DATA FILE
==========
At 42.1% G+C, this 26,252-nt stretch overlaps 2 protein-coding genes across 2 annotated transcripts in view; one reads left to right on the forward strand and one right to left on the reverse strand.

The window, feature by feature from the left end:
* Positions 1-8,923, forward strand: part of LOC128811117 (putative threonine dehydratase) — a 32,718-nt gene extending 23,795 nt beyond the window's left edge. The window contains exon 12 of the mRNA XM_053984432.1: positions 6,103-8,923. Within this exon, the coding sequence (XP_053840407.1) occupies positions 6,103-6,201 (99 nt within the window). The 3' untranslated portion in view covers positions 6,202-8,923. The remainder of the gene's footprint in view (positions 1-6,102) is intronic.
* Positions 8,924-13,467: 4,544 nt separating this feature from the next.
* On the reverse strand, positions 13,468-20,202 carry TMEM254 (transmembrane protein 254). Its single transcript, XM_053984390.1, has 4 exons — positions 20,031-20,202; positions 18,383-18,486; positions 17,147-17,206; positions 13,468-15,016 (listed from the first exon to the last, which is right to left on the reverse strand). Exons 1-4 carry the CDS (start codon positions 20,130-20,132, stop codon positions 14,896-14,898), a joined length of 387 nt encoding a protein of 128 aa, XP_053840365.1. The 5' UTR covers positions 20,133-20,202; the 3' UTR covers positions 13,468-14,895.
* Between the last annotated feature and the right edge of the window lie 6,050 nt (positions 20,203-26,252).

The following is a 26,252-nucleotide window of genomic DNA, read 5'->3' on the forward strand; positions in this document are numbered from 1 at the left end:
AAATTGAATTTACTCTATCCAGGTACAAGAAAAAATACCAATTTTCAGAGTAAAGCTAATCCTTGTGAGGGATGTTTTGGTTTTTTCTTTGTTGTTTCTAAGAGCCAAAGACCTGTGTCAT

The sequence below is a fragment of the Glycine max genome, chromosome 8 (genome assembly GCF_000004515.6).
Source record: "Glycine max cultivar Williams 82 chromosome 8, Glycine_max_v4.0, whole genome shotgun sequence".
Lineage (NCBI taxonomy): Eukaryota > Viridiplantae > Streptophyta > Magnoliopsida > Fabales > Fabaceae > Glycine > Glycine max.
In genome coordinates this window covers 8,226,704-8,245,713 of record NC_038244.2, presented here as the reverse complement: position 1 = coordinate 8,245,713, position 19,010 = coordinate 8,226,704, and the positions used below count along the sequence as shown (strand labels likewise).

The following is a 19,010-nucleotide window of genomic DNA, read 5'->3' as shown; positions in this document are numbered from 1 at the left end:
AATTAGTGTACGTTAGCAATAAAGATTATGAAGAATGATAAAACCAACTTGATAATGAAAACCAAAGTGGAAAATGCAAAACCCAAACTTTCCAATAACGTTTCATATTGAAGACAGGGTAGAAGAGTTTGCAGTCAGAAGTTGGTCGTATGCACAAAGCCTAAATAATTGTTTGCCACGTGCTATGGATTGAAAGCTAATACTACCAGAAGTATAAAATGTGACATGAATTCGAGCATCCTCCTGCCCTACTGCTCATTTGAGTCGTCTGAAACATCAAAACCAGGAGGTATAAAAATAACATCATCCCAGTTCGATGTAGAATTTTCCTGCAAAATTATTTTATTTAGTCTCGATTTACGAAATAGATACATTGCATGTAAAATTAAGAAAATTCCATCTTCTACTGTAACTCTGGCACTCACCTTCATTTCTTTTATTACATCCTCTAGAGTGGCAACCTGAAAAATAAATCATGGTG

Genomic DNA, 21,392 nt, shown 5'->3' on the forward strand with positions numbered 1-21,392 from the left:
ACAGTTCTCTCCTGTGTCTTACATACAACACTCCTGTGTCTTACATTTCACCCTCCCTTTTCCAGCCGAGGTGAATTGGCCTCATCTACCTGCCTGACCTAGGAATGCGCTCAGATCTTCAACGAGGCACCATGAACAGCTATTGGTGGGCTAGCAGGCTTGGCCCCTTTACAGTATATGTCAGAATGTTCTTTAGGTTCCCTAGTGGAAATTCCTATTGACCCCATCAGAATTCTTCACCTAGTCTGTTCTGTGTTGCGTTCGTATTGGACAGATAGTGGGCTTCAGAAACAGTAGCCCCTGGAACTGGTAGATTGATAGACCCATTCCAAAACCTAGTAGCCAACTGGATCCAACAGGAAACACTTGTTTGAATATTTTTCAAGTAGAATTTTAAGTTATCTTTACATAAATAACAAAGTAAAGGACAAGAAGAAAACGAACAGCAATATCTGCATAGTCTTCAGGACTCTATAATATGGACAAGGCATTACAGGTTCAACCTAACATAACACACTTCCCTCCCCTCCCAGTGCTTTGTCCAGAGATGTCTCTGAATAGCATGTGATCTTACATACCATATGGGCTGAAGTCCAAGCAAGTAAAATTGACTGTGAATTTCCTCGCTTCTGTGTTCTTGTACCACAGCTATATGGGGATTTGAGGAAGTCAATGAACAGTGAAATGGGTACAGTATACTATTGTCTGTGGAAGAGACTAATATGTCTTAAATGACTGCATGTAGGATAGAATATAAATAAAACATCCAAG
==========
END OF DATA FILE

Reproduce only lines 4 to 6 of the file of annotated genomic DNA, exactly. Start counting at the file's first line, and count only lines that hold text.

* Positions 8,924-13,467: 4,544 nt separating this feature from the next.
* On the reverse strand, positions 13,468-20,202 carry TMEM254 (transmembrane protein 254). Its single transcript, XM_053984390.1, has 4 exons — positions 20,031-20,202; positions 18,383-18,486; positions 17,147-17,206; positions 13,468-15,016 (listed from the first exon to the last, which is right to left on the reverse strand). Exons 1-4 carry the CDS (start codon positions 20,130-20,132, stop codon positions 14,896-14,898), a joined length of 387 nt encoding a protein of 128 aa, XP_053840365.1. The 5' UTR covers positions 20,133-20,202; the 3' UTR covers positions 13,468-14,895.
* Between the last annotated feature and the right edge of the window lie 6,050 nt (positions 20,203-26,252).